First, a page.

1. Can I-70's Mountain Corridor Ever Be Fixed?

    Can I-70's Mountain Corridor Ever Be Fixed?

    Shailen Bhatt is hungry. The executive director of the Colorado Department of Transportation is at the wheel of a white Dodge Durango SUV—an official CDOT vehicle, retrofitted with flashing amber emergency lights—when he exits Interstate 70 in Idaho Springs, swoops into a McDonald’s drive-thru, and orders an Egg McMuffin. I’m sitting in the passenger seat. “Do you want anything?” he asks.

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    1. Don and I were colleagues. We hit it off, and he asked me if I wanted his job.
    2. You don't build an addition onto your house—no matter how big your family is—if your furnace is out and your roof is leaking.
    3. Shailen is in a very difficult position.
    4. It's a system that was designed in the '50s and built in the '60s for a population that they thought would be about three million statewide in the '80s.
    5. Everybody is always talking about, Why can't we have nice things like Utah?—wider highways, light rail, and more transit options—but they don't want to pay for any of those things.
    6. I couldn't be prouder of that project.
    7. All the parties up and down the corridor were battling.
    8. The problem we can't change is that the highway doesn't belong where it is.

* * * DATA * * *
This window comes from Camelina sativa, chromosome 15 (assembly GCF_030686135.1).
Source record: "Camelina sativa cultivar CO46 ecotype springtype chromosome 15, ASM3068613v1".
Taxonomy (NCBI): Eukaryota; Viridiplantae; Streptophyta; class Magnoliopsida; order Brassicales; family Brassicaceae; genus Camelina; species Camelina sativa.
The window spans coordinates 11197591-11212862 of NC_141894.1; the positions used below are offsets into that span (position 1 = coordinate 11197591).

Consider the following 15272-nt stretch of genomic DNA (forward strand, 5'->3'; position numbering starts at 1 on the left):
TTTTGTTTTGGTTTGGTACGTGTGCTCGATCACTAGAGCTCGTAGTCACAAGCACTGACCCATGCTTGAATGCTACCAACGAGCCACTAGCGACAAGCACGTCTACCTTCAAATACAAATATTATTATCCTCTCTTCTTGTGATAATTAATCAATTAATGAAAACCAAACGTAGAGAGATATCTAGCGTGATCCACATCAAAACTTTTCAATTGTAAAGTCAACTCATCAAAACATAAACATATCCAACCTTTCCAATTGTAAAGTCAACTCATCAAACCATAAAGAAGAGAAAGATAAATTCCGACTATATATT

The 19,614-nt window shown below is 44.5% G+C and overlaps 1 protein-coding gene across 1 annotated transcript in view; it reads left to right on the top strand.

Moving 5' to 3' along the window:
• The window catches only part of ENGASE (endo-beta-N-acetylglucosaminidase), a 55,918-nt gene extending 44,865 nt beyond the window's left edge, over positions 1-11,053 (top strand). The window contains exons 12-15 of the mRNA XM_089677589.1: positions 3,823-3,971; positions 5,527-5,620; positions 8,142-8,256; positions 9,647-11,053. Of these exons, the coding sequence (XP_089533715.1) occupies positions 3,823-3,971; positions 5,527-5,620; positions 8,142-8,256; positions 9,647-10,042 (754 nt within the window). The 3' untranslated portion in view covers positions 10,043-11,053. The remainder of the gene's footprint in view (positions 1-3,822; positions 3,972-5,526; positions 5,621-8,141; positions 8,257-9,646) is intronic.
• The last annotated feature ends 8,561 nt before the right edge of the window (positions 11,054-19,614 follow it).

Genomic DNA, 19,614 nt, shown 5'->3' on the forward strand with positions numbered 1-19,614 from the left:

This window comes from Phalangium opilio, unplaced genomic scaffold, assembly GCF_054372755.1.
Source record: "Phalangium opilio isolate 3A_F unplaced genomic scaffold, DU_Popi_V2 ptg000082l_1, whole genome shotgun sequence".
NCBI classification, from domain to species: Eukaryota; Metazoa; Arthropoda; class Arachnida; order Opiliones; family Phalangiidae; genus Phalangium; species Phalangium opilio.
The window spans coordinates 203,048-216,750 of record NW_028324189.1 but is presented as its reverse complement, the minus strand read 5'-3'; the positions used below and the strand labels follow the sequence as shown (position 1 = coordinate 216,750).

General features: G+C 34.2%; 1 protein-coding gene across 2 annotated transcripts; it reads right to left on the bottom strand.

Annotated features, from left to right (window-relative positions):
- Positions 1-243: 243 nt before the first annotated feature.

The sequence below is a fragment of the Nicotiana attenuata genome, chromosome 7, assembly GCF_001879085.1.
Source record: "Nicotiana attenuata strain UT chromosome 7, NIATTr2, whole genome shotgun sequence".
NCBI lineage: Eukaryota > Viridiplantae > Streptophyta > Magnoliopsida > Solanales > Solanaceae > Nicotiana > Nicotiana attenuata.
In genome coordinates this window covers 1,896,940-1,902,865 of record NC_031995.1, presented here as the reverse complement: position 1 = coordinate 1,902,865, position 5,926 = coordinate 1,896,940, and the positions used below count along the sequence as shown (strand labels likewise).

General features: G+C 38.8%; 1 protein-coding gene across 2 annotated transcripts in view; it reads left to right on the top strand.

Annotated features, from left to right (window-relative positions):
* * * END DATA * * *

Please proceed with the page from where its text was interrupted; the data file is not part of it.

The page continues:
9. We live with the congestion and a horrendous amount of noise.
    10. But Coffin, who was involved in the process, recalls.
    11. It provided a road map that all corridor stakeholders could agree on.
    12. Here in Colorado, people see the need for transportation infrastructure investment.
    13. I-70 is the lifeblood of Colorado's tourism industry.
    14. One way you could get a third bore built is by tolling the existing tunnel.
    15. Historically, [VMTs] have been very unpopular with drivers for a variety of different reasons.
    16. The way you get something like this funded is by having people believe that the new revenues will really make a difference in their lives.
    17. Shailen keeps pointing out these things that are very irritating.
    18. Widening roads all the time is just a 20th-century mindset.
    19. It could be the national model for how vehicles, infrastructure, and systems all talk to one another.
    20. If an RV ahead of me blows a tire, that vehicle would start broadcasting that it's stopped.
    21. The Denver metro area stays competitive in the country because of what we have to offer—access to incredible outdoor recreation.
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